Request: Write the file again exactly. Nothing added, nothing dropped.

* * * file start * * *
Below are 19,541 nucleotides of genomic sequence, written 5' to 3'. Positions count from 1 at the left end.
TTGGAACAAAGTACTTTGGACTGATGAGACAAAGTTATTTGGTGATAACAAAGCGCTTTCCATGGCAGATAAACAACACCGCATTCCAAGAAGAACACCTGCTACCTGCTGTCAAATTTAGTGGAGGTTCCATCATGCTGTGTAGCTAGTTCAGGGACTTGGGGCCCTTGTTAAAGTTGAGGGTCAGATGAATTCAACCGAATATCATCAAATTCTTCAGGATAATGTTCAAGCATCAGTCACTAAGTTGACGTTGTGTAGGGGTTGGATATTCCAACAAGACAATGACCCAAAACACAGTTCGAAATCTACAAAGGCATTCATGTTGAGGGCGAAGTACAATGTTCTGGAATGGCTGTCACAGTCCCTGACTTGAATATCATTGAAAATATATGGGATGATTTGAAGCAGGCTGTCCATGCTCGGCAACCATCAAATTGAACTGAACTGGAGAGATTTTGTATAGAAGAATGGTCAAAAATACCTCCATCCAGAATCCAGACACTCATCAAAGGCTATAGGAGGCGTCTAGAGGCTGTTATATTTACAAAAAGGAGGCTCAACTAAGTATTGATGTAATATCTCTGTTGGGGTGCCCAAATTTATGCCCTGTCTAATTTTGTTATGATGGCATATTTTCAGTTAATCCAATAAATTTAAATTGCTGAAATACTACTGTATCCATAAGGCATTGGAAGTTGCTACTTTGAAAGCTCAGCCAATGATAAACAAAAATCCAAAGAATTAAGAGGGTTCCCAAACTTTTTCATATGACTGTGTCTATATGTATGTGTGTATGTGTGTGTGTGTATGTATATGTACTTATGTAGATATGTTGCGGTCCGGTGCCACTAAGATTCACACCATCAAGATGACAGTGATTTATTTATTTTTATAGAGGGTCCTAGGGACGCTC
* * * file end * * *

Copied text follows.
Below are 19,541 nucleotides of genomic sequence, written 5' to 3'. Positions count from 1 at the left end.
TTGGAACAAAGTACTTTGGACTGATGAGACAAAGTTATTTGGTGATAACAAAGCGCTTTCCATGGCAGATAAACAACACCGCATTCCAAGAAGAACACCTGCTACCTGCTGTCAAATTTAGTGGAGGTTCCATCATGCTGTGTAGCTAGTTCAGGGACTTGGGGCCCTTGTTAAAGTTGAGGGTCAGATGAATTCAACCGAATATCATCAAATTCTTCAGGATAATGTTCAAGCATCAGTCACTAAGTTGACGTTGTGTAGGGGTTGGATATTCCAACAAGACAATGACCCAAAACACAGTTCGAAATCTACAAAGGCATTCATGTTGAGGGCGAAGTACAATGTTCTGGAATGGCTGTCACAGTCCCTGACTTGAATATCATTGAAAATATATGGGATGATTTGAAGCAGGCTGTCCATGCTCGGCAACCATCAAATTGAACTGAACTGGAGAGATTTTGTATAGAAGAATGGTCAAAAATACCTCCATCCAGAATCCAGACACTCATCAAAGGCTATAGGAGGCGTCTAGAGGCTGTTATATTTACAAAAAGGAGGCTCAACTAAGTATTGATGTAATATCTCTGTTGGGGTGCCCAAATTTATGCCCTGTCTAATTTTGTTATGATGGCATATTTTCAGTTAATCCAATAAATTTAAATTGCTGAAATACTACTGTATCCATAAGGCATTGGAAGTTGCTACTTTGAAAGCTCAGCCAATGATAAACAAAAATCCAAAGAATTAAGAGGGTTCCCAAACTTTTTCATATGACTGTGTCTATATGTATGTGTGTATGTGTGTGTGTGTATGTATATGTACTTATGTAGATATGTTGCGGTCCGGTGCCACTAAGATTCACACCATCAAGATGACAGTGATTTATTTATTTTTATAGAGGGTCCTAGGGACGCTC